By the late 1970s--courtesy of democratic third waves--the Western European initiative began to spread into other regions of the world. In sub-Sahara Africa, civil organizations began to frame the continent's development, peace, and security agendas around nurturing democratic governance in member-states. For instance, the Kampala Document (a proceeding from the 1991 conference in Kampala, Uganda, organized by the African Leadership Forum (ALF) with support from UNECA) anchors peace and security within African nations on the security of individual citizen to live in peace and to satisfy basic needs while being able to participate fully in societal affairs and enjoying freedoms and fundamental human rights.' (9)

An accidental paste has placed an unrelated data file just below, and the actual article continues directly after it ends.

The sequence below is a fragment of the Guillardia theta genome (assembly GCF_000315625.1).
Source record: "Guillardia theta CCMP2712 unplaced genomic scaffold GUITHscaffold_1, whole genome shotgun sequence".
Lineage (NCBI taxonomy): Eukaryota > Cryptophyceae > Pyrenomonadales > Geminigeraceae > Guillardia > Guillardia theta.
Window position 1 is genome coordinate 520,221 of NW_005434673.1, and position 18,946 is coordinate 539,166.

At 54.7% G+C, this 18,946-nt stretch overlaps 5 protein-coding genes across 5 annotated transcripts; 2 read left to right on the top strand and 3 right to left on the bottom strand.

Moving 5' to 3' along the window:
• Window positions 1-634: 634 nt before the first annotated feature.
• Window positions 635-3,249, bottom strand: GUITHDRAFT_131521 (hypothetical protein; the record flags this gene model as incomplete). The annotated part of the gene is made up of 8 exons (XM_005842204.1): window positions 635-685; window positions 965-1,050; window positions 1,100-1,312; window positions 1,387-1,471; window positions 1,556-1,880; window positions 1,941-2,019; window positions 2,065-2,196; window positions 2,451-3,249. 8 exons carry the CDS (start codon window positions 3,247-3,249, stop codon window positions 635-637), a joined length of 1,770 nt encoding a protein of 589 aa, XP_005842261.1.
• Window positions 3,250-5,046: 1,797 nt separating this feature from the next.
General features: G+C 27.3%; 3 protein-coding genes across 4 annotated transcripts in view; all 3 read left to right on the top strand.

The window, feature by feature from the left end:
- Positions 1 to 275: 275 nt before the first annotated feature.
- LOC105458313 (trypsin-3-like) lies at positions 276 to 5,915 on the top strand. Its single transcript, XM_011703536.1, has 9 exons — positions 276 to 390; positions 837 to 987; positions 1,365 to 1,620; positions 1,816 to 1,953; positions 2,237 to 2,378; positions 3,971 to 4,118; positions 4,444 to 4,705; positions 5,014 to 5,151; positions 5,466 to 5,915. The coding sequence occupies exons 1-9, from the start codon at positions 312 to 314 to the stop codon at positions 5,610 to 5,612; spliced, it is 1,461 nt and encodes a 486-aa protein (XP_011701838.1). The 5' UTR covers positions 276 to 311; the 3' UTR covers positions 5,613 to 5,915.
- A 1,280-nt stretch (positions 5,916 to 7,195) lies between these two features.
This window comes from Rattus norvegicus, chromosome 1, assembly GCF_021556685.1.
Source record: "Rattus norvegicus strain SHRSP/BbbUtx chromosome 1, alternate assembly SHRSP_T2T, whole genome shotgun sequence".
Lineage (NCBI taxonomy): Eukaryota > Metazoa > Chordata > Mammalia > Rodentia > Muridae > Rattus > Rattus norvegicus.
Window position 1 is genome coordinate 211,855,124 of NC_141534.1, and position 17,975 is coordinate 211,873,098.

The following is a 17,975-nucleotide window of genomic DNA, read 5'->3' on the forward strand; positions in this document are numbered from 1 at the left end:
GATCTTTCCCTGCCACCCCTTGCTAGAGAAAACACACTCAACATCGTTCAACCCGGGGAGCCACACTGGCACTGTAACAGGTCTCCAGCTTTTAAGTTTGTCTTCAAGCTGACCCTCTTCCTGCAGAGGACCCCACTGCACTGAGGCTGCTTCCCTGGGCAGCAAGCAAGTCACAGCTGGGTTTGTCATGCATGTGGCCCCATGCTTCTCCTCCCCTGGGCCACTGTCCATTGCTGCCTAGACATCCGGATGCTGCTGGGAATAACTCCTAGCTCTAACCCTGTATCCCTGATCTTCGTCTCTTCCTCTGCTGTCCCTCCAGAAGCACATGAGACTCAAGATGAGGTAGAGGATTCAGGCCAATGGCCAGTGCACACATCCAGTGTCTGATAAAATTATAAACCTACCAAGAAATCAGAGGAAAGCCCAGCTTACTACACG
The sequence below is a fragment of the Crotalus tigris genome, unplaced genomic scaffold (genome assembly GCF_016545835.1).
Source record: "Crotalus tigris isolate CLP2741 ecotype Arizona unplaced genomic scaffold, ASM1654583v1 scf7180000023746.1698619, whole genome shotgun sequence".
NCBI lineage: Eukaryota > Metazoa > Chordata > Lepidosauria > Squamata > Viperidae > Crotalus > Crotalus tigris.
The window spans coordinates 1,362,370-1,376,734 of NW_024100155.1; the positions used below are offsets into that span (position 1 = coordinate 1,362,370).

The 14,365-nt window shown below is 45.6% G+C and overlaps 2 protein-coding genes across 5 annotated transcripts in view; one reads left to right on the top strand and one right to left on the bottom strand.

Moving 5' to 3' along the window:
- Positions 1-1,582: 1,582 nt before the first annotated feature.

African leaders soon began to pontificate about democratic governance, albeit, caring less about institutional development or the quality of elections. (10) In West Africa, the crises in Liberia and Sierra Leone gave impetus to quest for the institutionalization of democratic norms and values among countries of the sub-region. These two crises pulled into the spotlight the security dilemma often associated with undemocratic tyrannical regimes and the threats posed by such regimes, not only to their countries but the sub-region as a whole. Between 1991 and 2001, statesmen, diplomats, and technocrats in the sub-region, under the auspices of the Economic Community of West African States (ECOWAS), developed and adopted three major democracy cum governance frameworks--the 1991 Declaration on Political Objectives, the 1999 Mechanisms for the Prevention, Management and Resolution of Conflicts, and the 2001 Supplementary Protocol on Democracy and Good Governance--as grand strategies for dealing with governance and security issues.